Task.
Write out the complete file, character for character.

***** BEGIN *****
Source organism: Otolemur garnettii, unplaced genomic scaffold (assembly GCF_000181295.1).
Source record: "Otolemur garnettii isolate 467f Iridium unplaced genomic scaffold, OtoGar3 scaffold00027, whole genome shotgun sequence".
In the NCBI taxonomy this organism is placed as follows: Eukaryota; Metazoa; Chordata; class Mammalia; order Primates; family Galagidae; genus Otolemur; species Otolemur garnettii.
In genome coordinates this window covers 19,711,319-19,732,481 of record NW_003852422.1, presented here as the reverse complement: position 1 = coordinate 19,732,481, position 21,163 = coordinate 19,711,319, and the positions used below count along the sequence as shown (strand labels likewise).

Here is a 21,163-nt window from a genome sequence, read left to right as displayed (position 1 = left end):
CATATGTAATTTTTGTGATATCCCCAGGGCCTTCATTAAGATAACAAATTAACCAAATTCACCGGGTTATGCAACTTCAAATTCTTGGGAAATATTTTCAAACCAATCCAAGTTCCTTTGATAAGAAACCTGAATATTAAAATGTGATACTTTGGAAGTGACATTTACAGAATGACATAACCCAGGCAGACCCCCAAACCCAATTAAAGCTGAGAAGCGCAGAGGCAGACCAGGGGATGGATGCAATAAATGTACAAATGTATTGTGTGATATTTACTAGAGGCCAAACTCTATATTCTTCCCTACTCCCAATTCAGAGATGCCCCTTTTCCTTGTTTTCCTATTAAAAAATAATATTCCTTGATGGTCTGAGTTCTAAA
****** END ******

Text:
Source organism: Otolemur garnettii, unplaced genomic scaffold (assembly GCF_000181295.1).
Source record: "Otolemur garnettii isolate 467f Iridium unplaced genomic scaffold, OtoGar3 scaffold00027, whole genome shotgun sequence".
In the NCBI taxonomy this organism is placed as follows: Eukaryota; Metazoa; Chordata; class Mammalia; order Primates; family Galagidae; genus Otolemur; species Otolemur garnettii.
In genome coordinates this window covers 19,711,319-19,732,481 of record NW_003852422.1, presented here as the reverse complement: position 1 = coordinate 19,732,481, position 21,163 = coordinate 19,711,319, and the positions used below count along the sequence as shown (strand labels likewise).

Here is a 21,163-nt window from a genome sequence, read left to right as displayed (position 1 = left end):
CATATGTAATTTTTGTGATATCCCCAGGGCCTTCATTAAGATAACAAATTAACCAAATTCACCGGGTTATGCAACTTCAAATTCTTGGGAAATATTTTCAAACCAATCCAAGTTCCTTTGATAAGAAACCTGAATATTAAAATGTGATACTTTGGAAGTGACATTTACAGAATGACATAACCCAGGCAGACCCCCAAACCCAATTAAAGCTGAGAAGCGCAGAGGCAGACCAGGGGATGGATGCAATAAATGTACAAATGTATTGTGTGATATTTACTAGAGGCCAAACTCTATATTCTTCCCTACTCCCAATTCAGAGATGCCCCTTTTCCTTGTTTTCCTATTAAAAAATAATATTCCTTGATGGTCTGAGTTCTAAA